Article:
Sample: In-depth interactions, interviews, purposeful and small sampling in Ghanaian-community churches in Toronto.

Data collection methods: Face-to-face interviews, tape-recorded, videotaping and note taking to gather participants responses in a small group session (LoBiondo-Wood et al., 2013). A written consent will be obtained from all participants.

Analysis strategy:  Quasi-statistical analysis which includes: using thematic analysis; interpretative approaches and conversation analysis to gather and sort data on participant’s responses to the research questions (Noble & Smith, 2014).

Presentation: Essay

References:

Guruge, S., Thomson, M., Geroge, U., Chaze, F. (2015). Social support, social conflict, and immigrant women’s mental health in a Canadian context: a scoping review. Journal of psychiatric and mental health nursing. 22(1), 655-667.

Halter, M. J., Pollard, C.L., Jakubec, S.L. (2014). Varcarolis’s Canadian psychiatric mental health nursing: A clinical approach (2nded.). Milton, ON: Elsevier Canada.

Han, X., Han, X., Luo, Q., Jacobs, S., & Jean-Baptiste, M. (2013). Report of a mental health survey among Chinese international students at Yale University. Journal of American College Health, 61(1), 1-8.

Islam, F. & Oremus, M. (2014). Mixed Methods Immigrant Mental Health Research in Canada: A Systematic Review. Journal of Immigrant Minority Health. 16(1), 1284-1289.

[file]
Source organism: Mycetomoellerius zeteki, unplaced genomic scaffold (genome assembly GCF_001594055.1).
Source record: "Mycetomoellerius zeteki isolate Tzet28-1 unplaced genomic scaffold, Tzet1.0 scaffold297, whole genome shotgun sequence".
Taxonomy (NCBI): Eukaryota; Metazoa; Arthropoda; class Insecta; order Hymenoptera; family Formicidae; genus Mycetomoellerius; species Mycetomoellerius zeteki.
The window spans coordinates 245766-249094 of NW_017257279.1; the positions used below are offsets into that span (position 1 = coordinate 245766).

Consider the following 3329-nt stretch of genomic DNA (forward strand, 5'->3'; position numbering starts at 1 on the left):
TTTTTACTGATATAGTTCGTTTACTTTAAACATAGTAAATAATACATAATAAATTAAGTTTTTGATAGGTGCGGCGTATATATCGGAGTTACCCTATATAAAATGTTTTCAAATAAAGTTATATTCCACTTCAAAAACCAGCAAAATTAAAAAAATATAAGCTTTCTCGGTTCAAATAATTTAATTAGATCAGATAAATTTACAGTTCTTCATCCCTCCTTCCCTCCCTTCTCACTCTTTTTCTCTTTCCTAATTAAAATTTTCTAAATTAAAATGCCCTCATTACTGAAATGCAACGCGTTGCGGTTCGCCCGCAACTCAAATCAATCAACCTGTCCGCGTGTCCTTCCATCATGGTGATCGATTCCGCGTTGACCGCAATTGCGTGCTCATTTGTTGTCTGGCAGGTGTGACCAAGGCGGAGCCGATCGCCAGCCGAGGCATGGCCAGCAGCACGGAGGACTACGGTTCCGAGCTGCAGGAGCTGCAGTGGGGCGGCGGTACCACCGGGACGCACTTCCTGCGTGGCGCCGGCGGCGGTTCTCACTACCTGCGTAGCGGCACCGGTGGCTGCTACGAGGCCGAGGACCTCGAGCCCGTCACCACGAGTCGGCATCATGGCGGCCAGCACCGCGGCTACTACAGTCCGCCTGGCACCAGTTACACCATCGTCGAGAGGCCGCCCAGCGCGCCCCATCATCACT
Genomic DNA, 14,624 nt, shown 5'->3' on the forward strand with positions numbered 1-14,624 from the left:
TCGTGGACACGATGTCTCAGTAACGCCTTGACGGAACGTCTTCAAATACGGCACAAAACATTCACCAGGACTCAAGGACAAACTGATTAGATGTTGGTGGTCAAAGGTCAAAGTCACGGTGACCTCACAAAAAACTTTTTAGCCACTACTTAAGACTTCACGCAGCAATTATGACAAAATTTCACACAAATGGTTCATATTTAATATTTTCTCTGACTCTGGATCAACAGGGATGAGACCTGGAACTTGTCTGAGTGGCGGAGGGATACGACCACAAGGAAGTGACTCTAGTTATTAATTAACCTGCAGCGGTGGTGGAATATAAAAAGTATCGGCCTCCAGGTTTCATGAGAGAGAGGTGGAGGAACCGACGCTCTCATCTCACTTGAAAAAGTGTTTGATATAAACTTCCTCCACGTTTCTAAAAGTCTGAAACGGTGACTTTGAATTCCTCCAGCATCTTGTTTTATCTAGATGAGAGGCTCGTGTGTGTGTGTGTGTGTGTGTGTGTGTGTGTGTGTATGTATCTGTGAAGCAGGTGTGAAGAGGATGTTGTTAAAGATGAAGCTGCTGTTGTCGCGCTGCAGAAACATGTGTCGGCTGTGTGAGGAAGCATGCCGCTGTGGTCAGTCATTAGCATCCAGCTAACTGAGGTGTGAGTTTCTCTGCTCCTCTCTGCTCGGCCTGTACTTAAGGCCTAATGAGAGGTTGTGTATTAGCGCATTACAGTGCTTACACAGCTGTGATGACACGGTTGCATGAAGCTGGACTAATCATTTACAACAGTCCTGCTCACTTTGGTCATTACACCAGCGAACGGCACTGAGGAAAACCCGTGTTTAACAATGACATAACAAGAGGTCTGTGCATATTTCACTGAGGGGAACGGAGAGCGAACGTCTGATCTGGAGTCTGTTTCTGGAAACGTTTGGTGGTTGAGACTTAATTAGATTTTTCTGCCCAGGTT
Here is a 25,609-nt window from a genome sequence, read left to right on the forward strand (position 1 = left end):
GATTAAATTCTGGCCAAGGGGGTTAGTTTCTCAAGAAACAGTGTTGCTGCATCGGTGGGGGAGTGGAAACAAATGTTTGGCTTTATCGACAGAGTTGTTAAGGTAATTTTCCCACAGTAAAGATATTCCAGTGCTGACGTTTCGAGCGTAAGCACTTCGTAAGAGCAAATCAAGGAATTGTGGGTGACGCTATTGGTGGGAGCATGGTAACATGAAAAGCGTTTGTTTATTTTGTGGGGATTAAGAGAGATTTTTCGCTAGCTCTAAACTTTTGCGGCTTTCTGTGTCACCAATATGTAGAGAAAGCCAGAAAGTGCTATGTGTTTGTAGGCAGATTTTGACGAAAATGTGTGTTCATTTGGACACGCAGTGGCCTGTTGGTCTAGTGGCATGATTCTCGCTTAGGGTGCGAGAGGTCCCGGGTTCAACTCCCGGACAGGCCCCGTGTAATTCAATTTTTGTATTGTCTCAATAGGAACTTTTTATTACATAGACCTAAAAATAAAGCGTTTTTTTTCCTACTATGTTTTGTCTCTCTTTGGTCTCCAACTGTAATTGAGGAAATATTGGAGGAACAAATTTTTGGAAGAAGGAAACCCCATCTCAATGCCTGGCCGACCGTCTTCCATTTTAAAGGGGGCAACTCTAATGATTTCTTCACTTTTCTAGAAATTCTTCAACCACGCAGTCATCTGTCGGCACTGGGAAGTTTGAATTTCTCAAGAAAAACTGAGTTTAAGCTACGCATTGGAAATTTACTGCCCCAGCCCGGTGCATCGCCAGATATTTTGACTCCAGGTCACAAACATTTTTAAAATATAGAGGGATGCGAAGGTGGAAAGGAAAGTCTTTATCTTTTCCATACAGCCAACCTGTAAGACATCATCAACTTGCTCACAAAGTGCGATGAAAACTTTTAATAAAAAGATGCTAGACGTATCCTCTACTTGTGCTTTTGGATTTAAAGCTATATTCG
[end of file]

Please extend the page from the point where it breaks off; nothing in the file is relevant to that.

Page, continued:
Robert, AM. & Gilkinson, T. (2012). Mental health and well-being of recent immigrants in Canada: Evidence from the Longitudinal survey of Immigrants to Canada. Citizenship and Immigration Canada, 1-27

Statistics Canada. (2017, Nov). Immigration and Ethnocultural Diversity Highlight Tables. Retrieved from https://www12.statcan.gc.ca/census-recensement/2016/dp-pd/hlt-fst/imm/Table.cfm?Lang=E&T=31&Geo=01

Subedi, R. P., & Rosenberg, M. W. (2014). Determinants of the variations in self-reported health status among recent and more established immigrants in canada. Social Science & Medicine, 115(Complete), 103-110. doi:10.1016/j.socscimed.2014.06.021

LoBiondo-Wood, G. & Haber, J. (2013). Nursing research in Canada: Methods, critical appraisal, and utilization (3rd ed.). Toronto, ON: Mosby Elsevier.

Noble, H., & Smith, J. (2014). Qualitative data analysis: A practical example. Evidence – Based Nursing, 17(1), 2. doi:http://dx.doi.org.librweb.laurentian.ca/10.1136/eb-2013-101603

 

 

 

 

REVISED LA #3